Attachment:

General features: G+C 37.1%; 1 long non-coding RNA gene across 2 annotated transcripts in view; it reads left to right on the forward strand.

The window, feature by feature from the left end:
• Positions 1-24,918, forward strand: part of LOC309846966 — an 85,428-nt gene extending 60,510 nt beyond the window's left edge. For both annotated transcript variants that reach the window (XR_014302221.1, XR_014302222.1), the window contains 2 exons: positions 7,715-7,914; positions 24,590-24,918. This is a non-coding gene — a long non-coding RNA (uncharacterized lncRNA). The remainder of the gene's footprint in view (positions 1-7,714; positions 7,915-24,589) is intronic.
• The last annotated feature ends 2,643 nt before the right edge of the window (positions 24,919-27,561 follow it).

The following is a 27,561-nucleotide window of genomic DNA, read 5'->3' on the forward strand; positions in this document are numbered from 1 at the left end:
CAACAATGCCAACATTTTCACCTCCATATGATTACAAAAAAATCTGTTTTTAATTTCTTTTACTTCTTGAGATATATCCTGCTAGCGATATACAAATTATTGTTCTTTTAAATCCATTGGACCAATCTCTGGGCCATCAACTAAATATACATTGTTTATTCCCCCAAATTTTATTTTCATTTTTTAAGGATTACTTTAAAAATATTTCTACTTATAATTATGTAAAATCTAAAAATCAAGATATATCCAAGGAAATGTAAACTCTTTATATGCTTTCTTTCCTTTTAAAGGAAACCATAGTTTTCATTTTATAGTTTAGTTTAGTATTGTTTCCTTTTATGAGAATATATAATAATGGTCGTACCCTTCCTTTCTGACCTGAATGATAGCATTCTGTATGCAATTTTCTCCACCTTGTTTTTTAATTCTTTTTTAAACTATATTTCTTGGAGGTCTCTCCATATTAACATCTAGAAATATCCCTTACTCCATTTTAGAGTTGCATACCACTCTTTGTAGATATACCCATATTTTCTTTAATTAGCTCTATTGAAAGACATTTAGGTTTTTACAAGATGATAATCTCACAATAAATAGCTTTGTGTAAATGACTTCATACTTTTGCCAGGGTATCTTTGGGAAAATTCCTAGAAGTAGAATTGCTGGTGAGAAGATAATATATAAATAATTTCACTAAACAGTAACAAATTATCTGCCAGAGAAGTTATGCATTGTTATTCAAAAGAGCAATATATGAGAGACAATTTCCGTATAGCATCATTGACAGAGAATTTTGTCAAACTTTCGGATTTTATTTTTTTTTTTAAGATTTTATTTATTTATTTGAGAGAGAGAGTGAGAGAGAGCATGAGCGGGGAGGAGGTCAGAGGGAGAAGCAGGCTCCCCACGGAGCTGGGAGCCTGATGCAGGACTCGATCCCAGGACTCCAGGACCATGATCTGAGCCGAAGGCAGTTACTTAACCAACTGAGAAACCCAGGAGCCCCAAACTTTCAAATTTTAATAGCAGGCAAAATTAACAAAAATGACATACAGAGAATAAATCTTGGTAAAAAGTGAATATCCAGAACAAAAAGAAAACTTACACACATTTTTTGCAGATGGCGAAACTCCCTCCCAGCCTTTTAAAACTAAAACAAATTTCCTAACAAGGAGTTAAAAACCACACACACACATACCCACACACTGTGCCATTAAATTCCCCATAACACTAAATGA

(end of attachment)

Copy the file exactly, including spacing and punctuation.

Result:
General features: G+C 37.1%; 1 long non-coding RNA gene across 2 annotated transcripts in view; it reads left to right on the forward strand.

The window, feature by feature from the left end:
• Positions 1-24,918, forward strand: part of LOC309846966 — an 85,428-nt gene extending 60,510 nt beyond the window's left edge. For both annotated transcript variants that reach the window (XR_014302221.1, XR_014302222.1), the window contains 2 exons: positions 7,715-7,914; positions 24,590-24,918. This is a non-coding gene — a long non-coding RNA (uncharacterized lncRNA). The remainder of the gene's footprint in view (positions 1-7,714; positions 7,915-24,589) is intronic.
• The last annotated feature ends 2,643 nt before the right edge of the window (positions 24,919-27,561 follow it).

The following is a 27,561-nucleotide window of genomic DNA, read 5'->3' on the forward strand; positions in this document are numbered from 1 at the left end:
CAACAATGCCAACATTTTCACCTCCATATGATTACAAAAAAATCTGTTTTTAATTTCTTTTACTTCTTGAGATATATCCTGCTAGCGATATACAAATTATTGTTCTTTTAAATCCATTGGACCAATCTCTGGGCCATCAACTAAATATACATTGTTTATTCCCCCAAATTTTATTTTCATTTTTTAAGGATTACTTTAAAAATATTTCTACTTATAATTATGTAAAATCTAAAAATCAAGATATATCCAAGGAAATGTAAACTCTTTATATGCTTTCTTTCCTTTTAAAGGAAACCATAGTTTTCATTTTATAGTTTAGTTTAGTATTGTTTCCTTTTATGAGAATATATAATAATGGTCGTACCCTTCCTTTCTGACCTGAATGATAGCATTCTGTATGCAATTTTCTCCACCTTGTTTTTTAATTCTTTTTTAAACTATATTTCTTGGAGGTCTCTCCATATTAACATCTAGAAATATCCCTTACTCCATTTTAGAGTTGCATACCACTCTTTGTAGATATACCCATATTTTCTTTAATTAGCTCTATTGAAAGACATTTAGGTTTTTACAAGATGATAATCTCACAATAAATAGCTTTGTGTAAATGACTTCATACTTTTGCCAGGGTATCTTTGGGAAAATTCCTAGAAGTAGAATTGCTGGTGAGAAGATAATATATAAATAATTTCACTAAACAGTAACAAATTATCTGCCAGAGAAGTTATGCATTGTTATTCAAAAGAGCAATATATGAGAGACAATTTCCGTATAGCATCATTGACAGAGAATTTTGTCAAACTTTCGGATTTTATTTTTTTTTTTAAGATTTTATTTATTTATTTGAGAGAGAGAGTGAGAGAGAGCATGAGCGGGGAGGAGGTCAGAGGGAGAAGCAGGCTCCCCACGGAGCTGGGAGCCTGATGCAGGACTCGATCCCAGGACTCCAGGACCATGATCTGAGCCGAAGGCAGTTACTTAACCAACTGAGAAACCCAGGAGCCCCAAACTTTCAAATTTTAATAGCAGGCAAAATTAACAAAAATGACATACAGAGAATAAATCTTGGTAAAAAGTGAATATCCAGAACAAAAAGAAAACTTACACACATTTTTTGCAGATGGCGAAACTCCCTCCCAGCCTTTTAAAACTAAAACAAATTTCCTAACAAGGAGTTAAAAACCACACACACACATACCCACACACTGTGCCATTAAATTCCCCATAACACTAAATGA